And Dad worked as much extra time that he could, just to make sure all of us were kept fed and warm. There were days when we did not see him for a week, because of working the overtime and not getting home until we had already gone to bed.
Mom always said that you honor your elders, and the parents came first in that honor. You were taught that each of your brothers and sisters were entitled to be honored as family members, and love for each other was essential to make that happen. I would say that I was one of the richest people around, having been born to our parents. Each of us had our own way of doing things, but the result would be the same.
As I get older and wait for that day when I will meet up with them again, I will sit sometimes for an hour, going back in time in my mind. There are so many things that leave pictures in my mind of how it was in my days of old.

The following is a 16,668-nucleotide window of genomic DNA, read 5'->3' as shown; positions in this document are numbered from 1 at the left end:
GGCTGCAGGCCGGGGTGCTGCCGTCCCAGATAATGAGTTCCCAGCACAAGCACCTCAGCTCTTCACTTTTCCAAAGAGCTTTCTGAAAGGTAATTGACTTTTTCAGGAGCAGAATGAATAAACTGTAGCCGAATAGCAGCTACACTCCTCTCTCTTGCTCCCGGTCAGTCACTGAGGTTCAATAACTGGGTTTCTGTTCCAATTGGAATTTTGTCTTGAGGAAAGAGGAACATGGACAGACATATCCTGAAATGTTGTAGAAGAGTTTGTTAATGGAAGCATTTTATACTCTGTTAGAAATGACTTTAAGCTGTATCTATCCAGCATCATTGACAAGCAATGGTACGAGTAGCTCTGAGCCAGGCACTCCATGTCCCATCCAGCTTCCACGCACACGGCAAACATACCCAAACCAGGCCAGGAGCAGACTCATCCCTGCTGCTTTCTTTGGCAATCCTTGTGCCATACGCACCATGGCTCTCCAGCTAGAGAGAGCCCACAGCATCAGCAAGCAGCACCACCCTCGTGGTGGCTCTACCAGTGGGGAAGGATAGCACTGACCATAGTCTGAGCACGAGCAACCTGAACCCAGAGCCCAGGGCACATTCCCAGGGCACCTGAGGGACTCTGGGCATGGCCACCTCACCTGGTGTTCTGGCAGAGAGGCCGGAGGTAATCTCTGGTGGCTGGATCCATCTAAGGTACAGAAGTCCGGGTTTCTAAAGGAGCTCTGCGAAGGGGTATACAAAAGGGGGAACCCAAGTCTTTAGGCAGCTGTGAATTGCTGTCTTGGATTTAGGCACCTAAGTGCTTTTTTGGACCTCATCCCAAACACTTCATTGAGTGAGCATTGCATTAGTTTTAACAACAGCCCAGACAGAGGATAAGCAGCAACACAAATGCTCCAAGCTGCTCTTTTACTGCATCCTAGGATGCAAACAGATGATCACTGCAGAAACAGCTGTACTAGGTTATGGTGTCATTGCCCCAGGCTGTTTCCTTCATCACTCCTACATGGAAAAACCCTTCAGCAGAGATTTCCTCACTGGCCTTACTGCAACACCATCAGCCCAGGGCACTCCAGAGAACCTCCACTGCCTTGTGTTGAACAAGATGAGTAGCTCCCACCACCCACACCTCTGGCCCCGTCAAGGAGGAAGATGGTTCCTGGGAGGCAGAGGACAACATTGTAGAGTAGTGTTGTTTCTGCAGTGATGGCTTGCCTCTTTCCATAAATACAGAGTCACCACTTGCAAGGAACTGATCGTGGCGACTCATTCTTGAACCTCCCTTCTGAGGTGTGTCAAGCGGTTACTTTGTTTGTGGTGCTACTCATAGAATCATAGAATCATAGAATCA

The brothers and sisters are leaving this earth and going Home so soon. There are only four of us left. The same goes for the cousins we have. Time has given us many memories of love of family and of the old ways of doing things.
In today’s time, we look backward and the picture is getting dimmer, but the way forward is getting brighter. We walk the paths that have been laid down for us. And as we go farther, we think about the ways God gave us to enjoy all the wonderful things that we cherish each day. The air we breathe, the sounds we hear, the things we see, and the ways we use them to make our short stay here a good one.
The beauty of life as we see it is a blessing only given by our Father, and many times we just don’t honor that blessing enough. We reap what we sow, and we look only toward the light.
Ray “Uncle Ray” Day is a weekly contributor to the Kokomo Tribune. Contact him at firstname.lastname@example.org.